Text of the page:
Talk about coincidence! I’d never heard anyone talk about FlyLady – outside myself and Kay – in the 14 years since I started Flying. Only, I don’t believe in coincidence – or rather, I view “coincidence” as a word people use when they haven’t yet accepted the workings of God as Spirit in our lives. (Don't believe me? Albert Einstein once said. "Coincidence is God's way of remaining anonymous.")

We’ve all had moments we, or others, called coincidence, but the ones I’m thinking of are when a certain idea or name is brought up a few times in a surprisingly short period of time. When this happens, my attention perks up, because I’ve come to realize there’s something going on that I need to notice.

So, about Flying…

One January when Kay was still toddling around, I was surfing the ‘net, trying to find something that would help me to get a handle the clutter in my home. I knew it was about me; I didn’t put the effort I should into cleaning my home. I had no excuses; I ought to be doing better!

That evening, I stumbled on FlyLady, and in the months that followed, my life began to change.

Marla Cilley, the original FlyLady , talked about FLYing (Finally Loving Yourself) and CHAOS (Can’t Have Anyone Over Syndrome). She spoke frankly of her own experience – of negative self-images, an abusive relationship, and of the long road away from believing that she deserved her situation – and I heard myself in her story.

I became a FlyBaby, setting up practices that would help me succeed. I jumped in where I was, and as weeks and months passed, I began to lose my Stinkin’ Thinkin’ and to hope life could be better. I began to understand that the physical clutter of my beloved old farmhouse was a symptom of my internal clutter – belief systems I had to clean up before I could make lasting change.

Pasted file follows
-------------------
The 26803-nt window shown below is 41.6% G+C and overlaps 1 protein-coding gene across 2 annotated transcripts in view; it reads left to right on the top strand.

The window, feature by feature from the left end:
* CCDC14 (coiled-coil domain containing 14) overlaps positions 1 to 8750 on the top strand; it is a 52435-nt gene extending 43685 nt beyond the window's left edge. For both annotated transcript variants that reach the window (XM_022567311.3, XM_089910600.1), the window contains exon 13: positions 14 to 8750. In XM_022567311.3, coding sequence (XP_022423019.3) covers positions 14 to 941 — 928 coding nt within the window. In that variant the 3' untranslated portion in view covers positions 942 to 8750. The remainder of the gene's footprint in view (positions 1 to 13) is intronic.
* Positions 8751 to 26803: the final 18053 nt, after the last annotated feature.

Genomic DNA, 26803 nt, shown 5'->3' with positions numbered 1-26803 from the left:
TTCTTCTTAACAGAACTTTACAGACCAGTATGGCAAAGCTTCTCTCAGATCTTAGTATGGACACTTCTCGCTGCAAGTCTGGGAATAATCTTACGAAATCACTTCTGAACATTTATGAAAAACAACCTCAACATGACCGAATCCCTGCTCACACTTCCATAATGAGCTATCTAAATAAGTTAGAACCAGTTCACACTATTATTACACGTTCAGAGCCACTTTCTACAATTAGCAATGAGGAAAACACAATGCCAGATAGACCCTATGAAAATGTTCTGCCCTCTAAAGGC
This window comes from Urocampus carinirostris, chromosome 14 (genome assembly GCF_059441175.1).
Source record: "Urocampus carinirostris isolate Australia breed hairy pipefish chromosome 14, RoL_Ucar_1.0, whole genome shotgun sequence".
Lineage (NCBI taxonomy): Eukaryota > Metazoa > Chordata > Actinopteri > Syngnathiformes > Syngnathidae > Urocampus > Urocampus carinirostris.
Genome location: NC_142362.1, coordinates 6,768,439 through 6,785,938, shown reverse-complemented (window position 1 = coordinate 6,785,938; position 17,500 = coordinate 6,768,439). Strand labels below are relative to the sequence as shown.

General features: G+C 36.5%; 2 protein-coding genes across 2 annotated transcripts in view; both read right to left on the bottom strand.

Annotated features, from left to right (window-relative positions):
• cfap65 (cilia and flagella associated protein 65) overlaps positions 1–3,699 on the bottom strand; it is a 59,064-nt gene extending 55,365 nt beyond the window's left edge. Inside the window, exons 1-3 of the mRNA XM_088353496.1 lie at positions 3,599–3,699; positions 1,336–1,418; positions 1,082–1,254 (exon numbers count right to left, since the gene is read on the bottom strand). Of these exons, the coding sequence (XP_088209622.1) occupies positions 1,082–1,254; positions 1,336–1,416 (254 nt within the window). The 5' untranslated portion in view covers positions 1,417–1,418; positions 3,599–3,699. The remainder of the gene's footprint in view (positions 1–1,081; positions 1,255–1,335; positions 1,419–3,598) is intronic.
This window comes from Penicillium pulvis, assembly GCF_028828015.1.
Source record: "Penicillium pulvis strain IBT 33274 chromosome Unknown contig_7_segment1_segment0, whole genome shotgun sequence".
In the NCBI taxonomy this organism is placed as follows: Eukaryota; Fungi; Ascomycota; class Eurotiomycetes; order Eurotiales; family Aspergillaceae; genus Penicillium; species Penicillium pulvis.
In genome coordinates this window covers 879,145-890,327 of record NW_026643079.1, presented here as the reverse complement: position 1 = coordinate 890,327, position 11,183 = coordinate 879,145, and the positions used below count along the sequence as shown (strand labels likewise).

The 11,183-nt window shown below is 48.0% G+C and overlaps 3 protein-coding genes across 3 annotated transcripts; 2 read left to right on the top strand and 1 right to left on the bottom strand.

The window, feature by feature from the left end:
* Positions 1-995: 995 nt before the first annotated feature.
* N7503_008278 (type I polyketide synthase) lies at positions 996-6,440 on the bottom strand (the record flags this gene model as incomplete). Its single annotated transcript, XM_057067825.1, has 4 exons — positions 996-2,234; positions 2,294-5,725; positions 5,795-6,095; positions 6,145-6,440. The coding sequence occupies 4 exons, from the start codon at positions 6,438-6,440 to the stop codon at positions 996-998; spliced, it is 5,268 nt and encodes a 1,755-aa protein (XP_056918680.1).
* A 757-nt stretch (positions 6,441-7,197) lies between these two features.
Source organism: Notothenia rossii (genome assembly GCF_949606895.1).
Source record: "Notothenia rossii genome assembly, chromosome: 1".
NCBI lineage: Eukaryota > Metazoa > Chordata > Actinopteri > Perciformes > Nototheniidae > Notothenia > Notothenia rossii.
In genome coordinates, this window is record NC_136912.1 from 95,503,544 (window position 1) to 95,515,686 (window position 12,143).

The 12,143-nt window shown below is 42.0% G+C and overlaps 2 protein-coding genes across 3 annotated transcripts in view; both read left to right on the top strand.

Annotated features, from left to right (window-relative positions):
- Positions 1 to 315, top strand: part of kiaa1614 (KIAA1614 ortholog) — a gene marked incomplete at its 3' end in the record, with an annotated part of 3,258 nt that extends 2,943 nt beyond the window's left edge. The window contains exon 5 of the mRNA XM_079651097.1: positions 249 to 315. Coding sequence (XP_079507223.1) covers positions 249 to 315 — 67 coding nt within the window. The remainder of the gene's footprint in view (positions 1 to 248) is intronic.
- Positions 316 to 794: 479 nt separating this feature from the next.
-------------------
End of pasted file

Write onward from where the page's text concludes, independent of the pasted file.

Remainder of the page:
And I wanted change badly enough that I kept at it. I practiced my Home Blessing Hour – 60-minute aerobic housecleaning – which along with the Detailed Cleaning routine, kept my house looking better than ever.

I came to believe that I could do anything for 15 minutes. I shined my sink, made my bed every morning, learned to plan meals and follow thru. I tried Friday Date Nights and other relationship suggestions, and when that didn’t help, I came to accept the idea that a toxic marriage relationship might be something I'd have to leave behind so that I could really grow into the person God knew I could be.

And… it wasn’t long after I began FLYing that I noticed God’s call (finally) which has led me through the last 14 years, and to asking how to make time for completing ordination application questions.

It started with Finally Loving Myself  – taking someone else’s word for it that God really loves me (and I need to do it, too.) Coincidence? I think not.

          The human mind may devise many plans,
              but it is the purpose of the Lord that will be established. Proverbs 19:21

Saturday, October 17, 2015


Apologies if this entry makes less sense than usual. It’s past my turning-into-a-pumpkin time and my mind isn’t firing on all cylinders. But a colleague I respect, who also blogs, told me last spring that I need to publish every week. Every week. And I already missed once last month.

Have you ever thought about idolatry? I mean, outside of your junior high Sunday school class. I remember when I was twelve, Mrs. McLaughlin told us that she’d treat anybody who memorized the Ten Commandments to an ice cream sundae. She didn’t have to pay out. I meant to learn them, really I did, but the week got away from me; and before I knew it, it was Sunday again.